fertility rates. In countries that have addressed health,education and gender issues in relation to poverty,populations have become manageable.Family planning is the conscious effort of fami-lies to determine when and how many children theyare going to have, by whatever means (natural orartificial) they are comfortable with. It encouragesfamilies to practice responsible parenthood through:(1)birth spacing and(2)the proper determination of a family size thatcan be sustained by family resources.Factors to consider would be the existing capaci-ties to provide for education, physical and emotionalhealth care. How the Philippine government pushesthe family planning/ responsible parenthood programthrough its line agencies nationwide is dependent onthe political will of its national leaders and its pro-gram administrators. Statistics cited by Dr. Tan citedin his article present a sad tale: “the total unmet needfor family planning in 2002 was 20.5 percent with 10.6percent for birth spacing and 9.9 percent for limitingbirths. This is reflective of the general lack of politicalwill of the national leadership to manage populationgrowth, in adherence to an effective population policy”.In the Philippines, the population control programis administered by the government through the Phil-ippine Population Management Program. The impactof the population program has yet to be felt, however,because the relevance of population as a developmentissue is underestimated. Many interpret family plan-ning as pertaining only to the issue of available livingspace. Few understand that population control needsto be discussed and evaluated as a program that isrelated not only to women’s reproductive rights, butalso to the access and enjoyment of basic economic,social and cultural rights (i.e. education, food secu-rity, etc.). Unless treated as such, the program’s suc-cess rate cannot be fully established.This is not the only obstacle. Other equally im-portant issues that have to be considered are levels ofincome and levels of access and control over basicresources. In situations where income levels are low,government will need to establish support systems thatwill make goods and services available to all (i.e. sub-sidized health and nutrition services and basic educa-tion services). But in reality, at the macro level, therapid growth of population makes it harder for govern-ment to provide adequate services for the poor, givenlow budget priority for basic services. The government,therefore, needs not only to strategize, but also to chooseappropriate approaches to address the problem.The Catholic Church’s hostility to artificial meth-ods of birth control poses a continuing threat to theeffective implementation of the family planning pro-gram nationwide. It has consistently and persistentlyopposed the promotion of artificial family planningmethods. Bowing to pressure from the Church, thepresent government has withdrawn support for theuse of artificial methods and now only promotes natu-ral family birth control. Another barrier is the culturallyingrained belief, particularly in the rural areas, that chil-dren are the family’s instruments for escaping poverty.Many parents view family size as an important gaugeof wealth when they have no money to measure itwith. It is their belief that a bigger number of childrenincrease the chances for poverty alleviation.Addressing the issue of gender inequality shouldbe central to the understanding of reproductive healthand family planning. To a vast degree, also, thesuccess of any family planning project depends onthe adequacy of financial resources allocated for itsimplementation. This should be coupled with theproper management and utilization of these re-sources, ensuring that the goals and objectives aremet through efficient program implementation.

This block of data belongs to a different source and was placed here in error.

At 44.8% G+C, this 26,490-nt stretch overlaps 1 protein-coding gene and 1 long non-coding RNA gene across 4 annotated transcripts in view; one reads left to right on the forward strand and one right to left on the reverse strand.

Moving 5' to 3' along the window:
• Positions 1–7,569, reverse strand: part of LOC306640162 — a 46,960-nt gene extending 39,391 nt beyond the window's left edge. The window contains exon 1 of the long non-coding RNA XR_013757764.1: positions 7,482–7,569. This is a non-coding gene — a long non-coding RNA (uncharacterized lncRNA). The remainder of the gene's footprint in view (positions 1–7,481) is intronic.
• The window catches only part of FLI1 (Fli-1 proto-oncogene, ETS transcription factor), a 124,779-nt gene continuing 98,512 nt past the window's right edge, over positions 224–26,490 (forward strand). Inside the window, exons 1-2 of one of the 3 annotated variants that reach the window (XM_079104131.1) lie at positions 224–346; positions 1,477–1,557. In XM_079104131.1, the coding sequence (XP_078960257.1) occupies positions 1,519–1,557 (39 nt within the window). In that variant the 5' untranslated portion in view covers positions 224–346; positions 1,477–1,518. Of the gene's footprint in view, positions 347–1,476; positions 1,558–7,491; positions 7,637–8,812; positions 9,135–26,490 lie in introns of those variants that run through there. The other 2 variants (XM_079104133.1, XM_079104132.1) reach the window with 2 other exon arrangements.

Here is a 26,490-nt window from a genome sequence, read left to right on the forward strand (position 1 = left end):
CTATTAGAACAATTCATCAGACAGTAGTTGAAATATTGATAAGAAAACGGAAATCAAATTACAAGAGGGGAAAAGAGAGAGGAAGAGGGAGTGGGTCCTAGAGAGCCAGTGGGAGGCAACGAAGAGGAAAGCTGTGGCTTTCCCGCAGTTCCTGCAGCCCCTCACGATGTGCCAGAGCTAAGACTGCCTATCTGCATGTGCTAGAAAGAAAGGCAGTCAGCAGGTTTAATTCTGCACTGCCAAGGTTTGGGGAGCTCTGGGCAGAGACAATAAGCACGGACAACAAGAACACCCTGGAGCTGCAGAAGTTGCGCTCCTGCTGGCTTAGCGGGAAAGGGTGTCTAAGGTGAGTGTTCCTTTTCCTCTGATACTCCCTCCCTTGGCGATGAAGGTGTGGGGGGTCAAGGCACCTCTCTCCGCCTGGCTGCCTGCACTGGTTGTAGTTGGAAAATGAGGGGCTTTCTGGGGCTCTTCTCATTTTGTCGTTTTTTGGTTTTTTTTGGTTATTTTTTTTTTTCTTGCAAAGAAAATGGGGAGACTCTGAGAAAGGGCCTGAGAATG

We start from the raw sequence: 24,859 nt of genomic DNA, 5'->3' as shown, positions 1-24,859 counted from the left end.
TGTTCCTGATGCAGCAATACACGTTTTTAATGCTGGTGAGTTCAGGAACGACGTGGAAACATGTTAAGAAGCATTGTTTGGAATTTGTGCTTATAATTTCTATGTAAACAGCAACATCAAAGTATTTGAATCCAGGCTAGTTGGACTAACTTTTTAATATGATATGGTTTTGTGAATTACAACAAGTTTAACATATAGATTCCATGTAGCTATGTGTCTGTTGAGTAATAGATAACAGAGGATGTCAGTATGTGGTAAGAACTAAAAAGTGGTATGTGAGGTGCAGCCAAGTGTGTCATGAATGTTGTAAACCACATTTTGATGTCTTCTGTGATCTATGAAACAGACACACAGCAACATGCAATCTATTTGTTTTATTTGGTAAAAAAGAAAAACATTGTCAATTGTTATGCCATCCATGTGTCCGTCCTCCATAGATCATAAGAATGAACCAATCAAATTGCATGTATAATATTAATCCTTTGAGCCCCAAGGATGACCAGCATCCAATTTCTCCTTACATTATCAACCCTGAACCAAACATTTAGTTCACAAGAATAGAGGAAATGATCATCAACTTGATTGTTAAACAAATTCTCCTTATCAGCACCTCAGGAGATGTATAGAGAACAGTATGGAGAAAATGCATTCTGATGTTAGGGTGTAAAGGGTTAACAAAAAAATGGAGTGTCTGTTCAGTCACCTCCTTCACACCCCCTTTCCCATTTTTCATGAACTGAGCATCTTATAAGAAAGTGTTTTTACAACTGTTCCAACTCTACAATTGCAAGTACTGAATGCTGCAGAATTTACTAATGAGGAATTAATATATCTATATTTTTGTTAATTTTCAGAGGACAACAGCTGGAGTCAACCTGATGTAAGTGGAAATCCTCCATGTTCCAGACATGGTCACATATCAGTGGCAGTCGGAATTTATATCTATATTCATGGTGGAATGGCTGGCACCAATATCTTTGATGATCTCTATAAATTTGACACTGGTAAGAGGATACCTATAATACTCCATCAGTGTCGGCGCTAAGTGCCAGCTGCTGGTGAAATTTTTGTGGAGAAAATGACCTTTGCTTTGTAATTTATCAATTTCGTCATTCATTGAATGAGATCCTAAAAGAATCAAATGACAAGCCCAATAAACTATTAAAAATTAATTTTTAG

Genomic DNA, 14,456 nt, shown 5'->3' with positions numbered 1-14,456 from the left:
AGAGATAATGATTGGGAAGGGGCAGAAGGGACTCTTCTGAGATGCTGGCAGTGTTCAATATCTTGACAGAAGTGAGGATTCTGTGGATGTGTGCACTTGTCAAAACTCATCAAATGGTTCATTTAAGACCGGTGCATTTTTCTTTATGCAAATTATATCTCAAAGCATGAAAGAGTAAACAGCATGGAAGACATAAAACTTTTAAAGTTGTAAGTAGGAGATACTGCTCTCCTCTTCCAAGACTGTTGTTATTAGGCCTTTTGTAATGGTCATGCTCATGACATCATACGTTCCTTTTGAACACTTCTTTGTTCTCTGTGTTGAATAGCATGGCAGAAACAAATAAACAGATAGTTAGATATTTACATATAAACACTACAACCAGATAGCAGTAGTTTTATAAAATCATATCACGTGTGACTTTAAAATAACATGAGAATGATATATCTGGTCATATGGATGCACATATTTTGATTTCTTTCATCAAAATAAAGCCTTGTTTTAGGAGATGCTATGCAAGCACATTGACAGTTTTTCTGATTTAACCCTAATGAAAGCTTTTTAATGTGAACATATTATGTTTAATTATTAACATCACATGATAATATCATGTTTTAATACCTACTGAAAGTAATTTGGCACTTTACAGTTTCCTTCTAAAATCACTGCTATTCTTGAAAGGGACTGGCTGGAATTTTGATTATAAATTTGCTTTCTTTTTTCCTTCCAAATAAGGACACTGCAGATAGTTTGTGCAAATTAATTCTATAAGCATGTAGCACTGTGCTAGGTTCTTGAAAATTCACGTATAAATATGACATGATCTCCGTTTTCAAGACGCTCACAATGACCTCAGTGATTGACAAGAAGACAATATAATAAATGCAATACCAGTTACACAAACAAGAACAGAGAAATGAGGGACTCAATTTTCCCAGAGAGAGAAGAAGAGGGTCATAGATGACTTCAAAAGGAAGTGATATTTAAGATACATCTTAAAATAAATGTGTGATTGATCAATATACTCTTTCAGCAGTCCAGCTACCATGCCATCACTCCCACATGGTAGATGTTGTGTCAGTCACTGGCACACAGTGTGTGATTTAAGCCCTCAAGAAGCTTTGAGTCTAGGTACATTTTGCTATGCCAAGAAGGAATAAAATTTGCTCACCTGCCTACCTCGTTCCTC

Highlights Of The Study
Region III or Central Luzon, the third largest amongthe Philippines’ 16 regions, has a population size ac-counting for 10.50 percent of the country’s total. Thetotal population as of 1992 is 1.36 million and is grow-ing annually at a rate of 2.3 percent. It also has one ofthe highest numbers of individuals below the povertythreshold in rural areas. Its biggest province is NuevaEcija with a total land area of 564,245 hectares.A policy research family planning resource flowwas conducted by the Philippine Rural Reconstruc-